The maker’s dilemma

This is a personal post where I try to understand my sadness related to Mojang’s purchase by Microsoft. 

My friends tried long and hard to convince me to have a kid, especially after they had theirs. And the quintessential USP they used on me is: a kid will change your life. And you will have no control over that, you will change radically, deeply, and you will love it. That argument made me understand even better why I don’t want to have a kid, as I deeply dislike the idea of changing without being able to control it, and changing away from a life that gives me lots of meaning and happiness right now.

But today’s confirmation that Mojag is sold to Microsoft for a sum of 2.5 billions made me realize something I deem important: everything you do changes you, and there is no guarantee that you can control those changes. They can fundamentally redefine the person you are, and they can form you into a better person, or a worse one, or one that’s simply just… different. It doesn’t have to be a kid, it can be a game like Minecraft that changed a man like Notch.

While struggling to build my own small company out of love for independent game development*, I try to understand why the news of Mojang being bought by Microsoft upsets me so much. It’s not that I think I have a right to judge the decision of selling Mojang to Microsoft, or that I consider the move illegal or immoral or in any case anything that’s not according to the rules of the world we live in today. My problem is, instead, precisely with this world, where a handful of people can earn in one day more than what an entire country can earn in a year (compared against GNI, maybe I am wrong), and be highly celebrated for this, be the envy of everyone. Because this is the dream that’s sold now most of all, make more money than you can imagine, so you can live a life of luxury and consumption, or at least a life where you don’t have to do anything you don’t feel like doing.  Or actually, make 1000 times the amount that would provide you such a luxurious life. Make so much, that people get bored counting the numbers that compose the sum. That is a concept I do not understand.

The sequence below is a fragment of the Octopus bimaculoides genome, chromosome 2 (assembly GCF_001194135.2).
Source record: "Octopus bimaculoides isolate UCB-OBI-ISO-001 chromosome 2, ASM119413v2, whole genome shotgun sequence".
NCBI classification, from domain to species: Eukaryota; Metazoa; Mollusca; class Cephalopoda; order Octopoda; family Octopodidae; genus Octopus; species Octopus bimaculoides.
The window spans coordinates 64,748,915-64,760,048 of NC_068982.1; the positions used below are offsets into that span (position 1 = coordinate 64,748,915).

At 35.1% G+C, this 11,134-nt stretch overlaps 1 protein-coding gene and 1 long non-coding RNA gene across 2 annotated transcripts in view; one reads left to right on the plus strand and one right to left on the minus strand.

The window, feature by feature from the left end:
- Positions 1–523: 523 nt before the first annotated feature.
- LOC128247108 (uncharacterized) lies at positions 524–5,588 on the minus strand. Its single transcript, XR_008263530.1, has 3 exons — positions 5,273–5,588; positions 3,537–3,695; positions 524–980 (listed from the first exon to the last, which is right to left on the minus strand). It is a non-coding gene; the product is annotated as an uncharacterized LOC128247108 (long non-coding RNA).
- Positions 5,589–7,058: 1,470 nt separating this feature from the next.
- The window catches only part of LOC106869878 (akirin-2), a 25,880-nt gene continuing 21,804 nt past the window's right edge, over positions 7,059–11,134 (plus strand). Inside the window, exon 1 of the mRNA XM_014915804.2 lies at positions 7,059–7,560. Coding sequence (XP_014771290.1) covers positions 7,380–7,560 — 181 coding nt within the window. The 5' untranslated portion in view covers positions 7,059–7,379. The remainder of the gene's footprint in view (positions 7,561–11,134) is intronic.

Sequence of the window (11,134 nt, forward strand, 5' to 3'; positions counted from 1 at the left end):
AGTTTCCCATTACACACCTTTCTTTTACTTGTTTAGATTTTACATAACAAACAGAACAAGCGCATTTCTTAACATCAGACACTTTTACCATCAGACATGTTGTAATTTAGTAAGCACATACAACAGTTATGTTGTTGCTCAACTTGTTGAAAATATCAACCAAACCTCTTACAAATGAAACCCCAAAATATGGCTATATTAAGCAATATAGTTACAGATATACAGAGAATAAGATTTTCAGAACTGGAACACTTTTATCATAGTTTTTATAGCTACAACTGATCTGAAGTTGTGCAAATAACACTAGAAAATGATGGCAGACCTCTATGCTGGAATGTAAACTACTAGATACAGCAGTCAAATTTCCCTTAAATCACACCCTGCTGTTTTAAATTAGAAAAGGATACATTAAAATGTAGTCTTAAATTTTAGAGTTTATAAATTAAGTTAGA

And what I dream of, instead, is to live in a world where doing and providing value is more celebrated than the idea of being rich beyond anyone’s wildest imagination. Especially if you have enough/ lagom/ a life that is comfortable and stress free for you/ does not have a financial burden such as I don’t have what to eat, I cannot pay my rent and I cannot afford a holiday (for example). The meaning of such a life lies within the doing itself. And everything Notch said or did during all these years made me perceive him as someone like me, who believes in the value of doing more than in the value of earning and who, despite all the hardships that came with a success like Minecraft, would be willing to stand as an example of this very hippie philosophy, even if this means a personal sacrifice**.

It is not Notch’s fault that I saw him like that; that is just what I’d like the world to aspire to, and it is definitely not something I expect everyone to want. We are all different and we all have different ideals. “You know nothing, John Snow“, I tell myself, and I certainly have very much to learn in order to claim an educated opinion on this one. But…

I am building my own company. I do want to have a company, unlike Notch, and if it will be successful, it will be because I made a conscious, difficult, taxing effort to make it so. But I strive for a lagom success that I can define somewhat well mathematically, and in the hilarious context of actually loosing money right now while building this dream of mine, I contemplate myself in the situation of making more money than I intent to or comprehend. How would I react? Sometimes I think about it, but the truth is, I don’t know, and I hope I won’t find out.

I want to build a sustainable business where people can provide real, quantifiable value in a context where they are stress free when it comes to living related issues (nice holidays included). I want to build a company where any surplus is invested in projects we all believe in and agree on, like Kindles for schools in poor villages (just a thought I sometimes entertain; I can debate it if wanted :D). I want to build an example of lagom, where you get paid comfortably so that you can be creative, and not be creative so that you can get paid and be comfortable and maybe rich.

So my problem with Mojang and Microsoft is that one example that made me a little more confident in building this dream (like Mojang did) has become null. They capitulated to money, even if they spent years bashing the entire notion of endlessly rich people that control game development.  I cannot judge that, I don’t know how I would react if faced with a similar situation, but I am nonetheless sad. Everything you make changes you, and sometimes radically against the principles you once fought for. I hope this will not be my case.

* Game development as a reward itself, not as a mean to get incomprehensible rich. So one that does not strive to get the attention of an exceedingly rich buyer, for example. 

** Even though one could hardly say Mojang isn’t profitable enough even without Microsoft’s billions. That is to say, Notch could have stepped away even without selling to Microsoft, a company he publicly spoke against.